4. This one I need to study more – the pods encourage the body to release heme oxygenate, which is an enzyme that breaks down heme (described as “blood garbage” by our instructor). When heme is not broken down, it leads to oxidative stress and inflammation, tissue injury, fibrosis, and excessive scar formation. When the heme oxygenase breaks down the heme, it release carbon monoxide (among other things), which modulates pain in the spinal cord.
  5. Cupping can also stimulate the immune response and decrease inflammation.
  6. The cups can also be used as a visual and tactile (aka haptic) tool to cue movement.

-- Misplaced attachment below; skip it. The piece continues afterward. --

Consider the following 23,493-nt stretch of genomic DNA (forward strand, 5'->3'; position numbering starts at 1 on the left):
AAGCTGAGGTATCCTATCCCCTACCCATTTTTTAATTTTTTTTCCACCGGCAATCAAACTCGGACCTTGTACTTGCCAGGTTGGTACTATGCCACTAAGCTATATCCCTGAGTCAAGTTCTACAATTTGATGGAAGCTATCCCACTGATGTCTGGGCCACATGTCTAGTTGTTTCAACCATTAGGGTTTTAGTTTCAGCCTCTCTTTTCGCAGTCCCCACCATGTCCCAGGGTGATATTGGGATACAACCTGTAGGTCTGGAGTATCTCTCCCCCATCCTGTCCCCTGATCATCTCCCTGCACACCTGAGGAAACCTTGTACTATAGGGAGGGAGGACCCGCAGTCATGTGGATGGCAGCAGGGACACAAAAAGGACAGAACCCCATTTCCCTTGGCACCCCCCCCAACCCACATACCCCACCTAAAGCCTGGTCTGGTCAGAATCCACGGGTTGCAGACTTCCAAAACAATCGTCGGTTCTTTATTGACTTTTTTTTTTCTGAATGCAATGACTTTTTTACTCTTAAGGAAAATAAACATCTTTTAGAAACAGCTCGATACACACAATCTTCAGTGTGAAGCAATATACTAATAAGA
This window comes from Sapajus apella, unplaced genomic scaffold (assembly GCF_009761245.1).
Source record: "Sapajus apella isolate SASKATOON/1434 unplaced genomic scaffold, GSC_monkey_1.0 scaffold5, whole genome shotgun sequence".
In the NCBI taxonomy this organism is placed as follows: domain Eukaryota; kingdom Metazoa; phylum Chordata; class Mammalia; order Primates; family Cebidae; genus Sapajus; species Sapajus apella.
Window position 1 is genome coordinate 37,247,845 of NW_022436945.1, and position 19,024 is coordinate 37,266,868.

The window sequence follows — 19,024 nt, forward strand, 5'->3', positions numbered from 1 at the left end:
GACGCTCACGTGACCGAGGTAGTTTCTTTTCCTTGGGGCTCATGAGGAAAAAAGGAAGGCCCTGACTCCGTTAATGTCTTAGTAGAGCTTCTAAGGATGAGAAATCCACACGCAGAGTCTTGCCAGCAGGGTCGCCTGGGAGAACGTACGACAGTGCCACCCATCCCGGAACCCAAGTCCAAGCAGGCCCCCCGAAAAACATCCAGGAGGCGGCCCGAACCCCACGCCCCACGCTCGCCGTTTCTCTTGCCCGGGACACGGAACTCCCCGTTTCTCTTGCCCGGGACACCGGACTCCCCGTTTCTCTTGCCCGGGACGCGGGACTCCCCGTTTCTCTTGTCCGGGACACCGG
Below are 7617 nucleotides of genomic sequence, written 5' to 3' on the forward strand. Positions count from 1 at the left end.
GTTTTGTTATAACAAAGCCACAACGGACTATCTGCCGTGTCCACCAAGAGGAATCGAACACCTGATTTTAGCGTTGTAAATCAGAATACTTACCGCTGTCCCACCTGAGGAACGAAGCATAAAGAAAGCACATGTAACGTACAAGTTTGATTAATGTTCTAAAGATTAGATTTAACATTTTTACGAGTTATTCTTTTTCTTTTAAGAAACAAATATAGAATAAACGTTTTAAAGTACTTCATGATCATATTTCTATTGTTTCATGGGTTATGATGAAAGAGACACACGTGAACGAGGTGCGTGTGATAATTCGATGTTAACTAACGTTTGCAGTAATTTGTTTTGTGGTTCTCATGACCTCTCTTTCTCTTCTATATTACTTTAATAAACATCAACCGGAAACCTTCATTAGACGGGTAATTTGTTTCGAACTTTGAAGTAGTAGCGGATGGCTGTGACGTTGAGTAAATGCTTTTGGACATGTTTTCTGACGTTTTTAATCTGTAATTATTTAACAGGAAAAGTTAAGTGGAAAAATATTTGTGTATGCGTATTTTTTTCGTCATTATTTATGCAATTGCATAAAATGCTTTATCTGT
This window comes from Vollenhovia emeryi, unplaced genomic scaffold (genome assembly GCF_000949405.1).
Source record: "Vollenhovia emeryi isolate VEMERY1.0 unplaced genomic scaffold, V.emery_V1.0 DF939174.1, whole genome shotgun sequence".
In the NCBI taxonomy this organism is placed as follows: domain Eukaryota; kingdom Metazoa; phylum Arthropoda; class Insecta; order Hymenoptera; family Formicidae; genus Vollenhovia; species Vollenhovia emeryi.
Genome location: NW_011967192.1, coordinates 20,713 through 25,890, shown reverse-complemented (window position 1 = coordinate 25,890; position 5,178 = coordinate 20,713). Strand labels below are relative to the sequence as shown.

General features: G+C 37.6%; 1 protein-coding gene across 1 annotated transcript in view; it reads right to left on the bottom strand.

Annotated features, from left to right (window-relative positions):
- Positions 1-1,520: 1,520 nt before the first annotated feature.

I am excited to start using this option with patients! I’ll just need to remember to forewarn them about the visual effects of the pods (and prepare them for lots of questions from curious strangers). ūüôā As you can see below, the marks are VERY noticeable, at least on me.

This first picture was taken right after class:

This picture was taken today:

Hit me up if you want to play/experiment with these fun tools!

Hope you have a fabulous Sunday!!

Butt Stuff

Yep. ¬†Are you like Troy Barnes? ¬†Do you love Butt Stuff? ¬†¬†Well then you’re in luck! ¬†We covered Butt Stuff this week. ¬†And by “Butt Stuff” I mean all that meat that covers your backside. ¬†Did you know that there are actually 3 different gluteal muscles that make up “the glutes”? ¬†Yes! It’s true.